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Lionheart Strauss set for battle

THIS week, like last week (and every one between September and the end of May) is not the time for kidding around.

There's a difference between fooling around and producing your 'game' face, but casual observers to the province's afternoon session in UCD earlier this week could have been forgiven for thinking that they were back in the schoolyard.

Watching grown men linking arms and chasing down their colleagues in a good-natured exercise which not only serves as a valued warm up before the real heavy on-field action got under way, it also reinforces the idea of hunting in packs.

This pack mentality will be tested to its fullest in the south of France tomorrow afternoon.

Richardt Strauss is truly a pit-bull amongst the bulldogs. A diminutive hooker with the heart of a lion, the Pretorian who featured in 30 games last season epitomises the courage and bloody-mindedness which separates true quality from the norm.

Vertically challenged he may be, but as the old saying goes; it's not about the size of the dog in the fight, but the size of the fight in the dog.

"Montpellier have a massively physical pack of forwards and we know all about the challenges that they're going to pose," was the 25-year-old's crisp assessment of the French opponents on the eve of the south of France showdown.

Clichéd it may seem, but Strauss knows the challenges that last year's Top14 runners-up will pose. He cites the heaviest man in European rugby, France 'A' lock Aliki Kakate, who weighs in at a mere 140kg (or 22 stone to those of you of a certain vintage) and the giant Georgian Mamuka Gorgodze -- affectionately known as 'Godzilla' -- who was a recent star of the Rugby World Cup and who patrols the set piece and broken play with a menacing tenacity.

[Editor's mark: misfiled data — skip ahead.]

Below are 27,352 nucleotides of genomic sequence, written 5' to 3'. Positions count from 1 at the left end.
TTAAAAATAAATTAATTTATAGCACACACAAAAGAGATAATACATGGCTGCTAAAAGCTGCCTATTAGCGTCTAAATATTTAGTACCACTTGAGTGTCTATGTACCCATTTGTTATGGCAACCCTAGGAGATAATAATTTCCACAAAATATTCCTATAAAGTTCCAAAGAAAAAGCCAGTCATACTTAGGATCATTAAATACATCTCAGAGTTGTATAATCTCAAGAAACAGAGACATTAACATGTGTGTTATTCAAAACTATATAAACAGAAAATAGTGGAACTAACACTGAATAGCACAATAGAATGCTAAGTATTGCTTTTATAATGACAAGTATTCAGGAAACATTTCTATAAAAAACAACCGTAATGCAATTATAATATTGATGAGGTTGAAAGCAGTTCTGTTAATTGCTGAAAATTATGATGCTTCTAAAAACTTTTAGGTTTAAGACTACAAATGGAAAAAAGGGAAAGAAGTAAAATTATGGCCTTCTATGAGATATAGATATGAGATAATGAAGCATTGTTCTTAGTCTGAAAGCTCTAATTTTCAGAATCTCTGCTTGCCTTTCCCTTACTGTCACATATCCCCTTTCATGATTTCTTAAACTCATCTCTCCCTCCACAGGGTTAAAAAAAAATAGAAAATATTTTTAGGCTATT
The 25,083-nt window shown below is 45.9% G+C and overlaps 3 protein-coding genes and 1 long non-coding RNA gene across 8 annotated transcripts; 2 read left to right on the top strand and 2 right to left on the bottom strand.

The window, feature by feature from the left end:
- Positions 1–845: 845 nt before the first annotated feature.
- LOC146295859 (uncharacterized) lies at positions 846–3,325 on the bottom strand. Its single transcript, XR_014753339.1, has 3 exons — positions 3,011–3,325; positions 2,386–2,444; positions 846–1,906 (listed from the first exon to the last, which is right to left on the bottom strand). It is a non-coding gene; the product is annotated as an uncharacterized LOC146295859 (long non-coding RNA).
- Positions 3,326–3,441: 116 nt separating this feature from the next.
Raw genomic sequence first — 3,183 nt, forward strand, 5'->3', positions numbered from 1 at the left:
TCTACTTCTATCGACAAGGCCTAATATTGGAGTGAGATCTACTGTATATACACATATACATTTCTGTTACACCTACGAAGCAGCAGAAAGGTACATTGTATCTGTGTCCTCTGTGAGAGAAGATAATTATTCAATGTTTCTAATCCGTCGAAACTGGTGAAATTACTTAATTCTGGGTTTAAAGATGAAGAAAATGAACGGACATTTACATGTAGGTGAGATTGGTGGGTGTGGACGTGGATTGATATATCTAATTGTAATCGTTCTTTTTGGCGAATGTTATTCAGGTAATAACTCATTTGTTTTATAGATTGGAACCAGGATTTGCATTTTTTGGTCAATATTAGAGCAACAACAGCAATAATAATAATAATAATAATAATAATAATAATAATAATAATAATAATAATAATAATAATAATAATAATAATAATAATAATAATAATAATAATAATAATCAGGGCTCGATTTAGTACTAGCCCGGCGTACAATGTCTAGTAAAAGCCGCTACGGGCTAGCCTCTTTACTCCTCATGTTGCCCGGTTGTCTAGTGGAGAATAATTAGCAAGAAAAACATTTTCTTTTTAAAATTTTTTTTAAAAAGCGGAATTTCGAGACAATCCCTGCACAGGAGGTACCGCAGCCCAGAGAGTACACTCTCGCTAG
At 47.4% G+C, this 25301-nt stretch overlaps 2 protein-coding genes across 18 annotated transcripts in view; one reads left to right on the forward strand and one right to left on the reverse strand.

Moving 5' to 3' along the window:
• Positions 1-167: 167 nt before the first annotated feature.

But 'the bigger they come, the harder they fall' is an expression which sums up Strauss' approach to giant opponents.

"Look, I was the youngest boy of four children, so I'm well used to battles," he grinned. "Seriously though, I have always been one of the smaller guys in whichever team I've played for, but that gives you an advantage in other areas because I have a lower trajectory which helps me take down the biggest guys.

"Montpellier will be big and tough and with the game being played in a stadium (the Stade de la Mosson) which holds over 30,000 supporters, it will be intimidating. But you have to face these kinds of challenges head on and in a positive frame of mind.

"We haven't played Montpellier before, so it's a bit of a step into the unknown for us this weekend, but that makes it all the more exciting. Playing in France also brings about its own unique challenge. The atmosphere is different to what we usually play in, but I think most players enjoy that.

"The home crowd is right on top of you, but even though our supporters will be in the minority we know that there are hundreds of them who are going to make the trip over. We are really grateful to our followers because you could see last year how much they inspired us.

"It was the same last weekend in the Aviva. Okay, our performance against Munster wasn't as accurate as we would have wanted and we were disappointed with aspects of our play and we're not kidding ourselves about aspects of our performance, but we have a decent base to work on this week."

It is to Strauss' credit that he featured in so many games last year, and last weekend's 80-minute shift was his eighth game in this campaign. With Sean Cronin and Aaron Dundon swelling the hooking ranks over the summer months alongside the returning Tom Sexton, Strauss believes that the added competitiveness will bring out the best in all of the players.

"We're fighting every day to make an impression and get into the squad."

And as a new challenger awaits, a new fight is set to get under way.


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